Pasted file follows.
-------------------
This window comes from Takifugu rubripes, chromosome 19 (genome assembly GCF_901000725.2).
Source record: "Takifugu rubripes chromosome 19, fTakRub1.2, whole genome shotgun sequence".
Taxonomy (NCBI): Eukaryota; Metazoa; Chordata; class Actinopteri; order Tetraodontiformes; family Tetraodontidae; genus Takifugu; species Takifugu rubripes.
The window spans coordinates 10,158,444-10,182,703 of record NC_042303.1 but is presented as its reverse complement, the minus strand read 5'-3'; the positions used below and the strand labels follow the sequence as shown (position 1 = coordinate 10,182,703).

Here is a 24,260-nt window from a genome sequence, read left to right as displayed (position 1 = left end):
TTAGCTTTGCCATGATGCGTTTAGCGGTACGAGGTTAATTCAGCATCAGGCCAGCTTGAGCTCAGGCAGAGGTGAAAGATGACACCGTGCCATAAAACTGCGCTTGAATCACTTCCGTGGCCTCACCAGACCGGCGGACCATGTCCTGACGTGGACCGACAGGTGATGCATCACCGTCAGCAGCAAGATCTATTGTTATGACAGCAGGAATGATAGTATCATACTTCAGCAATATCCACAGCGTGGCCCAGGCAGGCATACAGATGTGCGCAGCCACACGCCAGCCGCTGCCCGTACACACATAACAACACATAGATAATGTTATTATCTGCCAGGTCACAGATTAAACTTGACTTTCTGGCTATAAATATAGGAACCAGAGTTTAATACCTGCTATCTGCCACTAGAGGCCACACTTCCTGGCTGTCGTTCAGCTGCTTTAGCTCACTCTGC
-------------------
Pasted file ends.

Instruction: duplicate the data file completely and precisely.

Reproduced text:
This window comes from Takifugu rubripes, chromosome 19 (genome assembly GCF_901000725.2).
Source record: "Takifugu rubripes chromosome 19, fTakRub1.2, whole genome shotgun sequence".
Taxonomy (NCBI): Eukaryota; Metazoa; Chordata; class Actinopteri; order Tetraodontiformes; family Tetraodontidae; genus Takifugu; species Takifugu rubripes.
The window spans coordinates 10,158,444-10,182,703 of record NC_042303.1 but is presented as its reverse complement, the minus strand read 5'-3'; the positions used below and the strand labels follow the sequence as shown (position 1 = coordinate 10,182,703).

Here is a 24,260-nt window from a genome sequence, read left to right as displayed (position 1 = left end):
TTAGCTTTGCCATGATGCGTTTAGCGGTACGAGGTTAATTCAGCATCAGGCCAGCTTGAGCTCAGGCAGAGGTGAAAGATGACACCGTGCCATAAAACTGCGCTTGAATCACTTCCGTGGCCTCACCAGACCGGCGGACCATGTCCTGACGTGGACCGACAGGTGATGCATCACCGTCAGCAGCAAGATCTATTGTTATGACAGCAGGAATGATAGTATCATACTTCAGCAATATCCACAGCGTGGCCCAGGCAGGCATACAGATGTGCGCAGCCACACGCCAGCCGCTGCCCGTACACACATAACAACACATAGATAATGTTATTATCTGCCAGGTCACAGATTAAACTTGACTTTCTGGCTATAAATATAGGAACCAGAGTTTAATACCTGCTATCTGCCACTAGAGGCCACACTTCCTGGCTGTCGTTCAGCTGCTTTAGCTCACTCTGC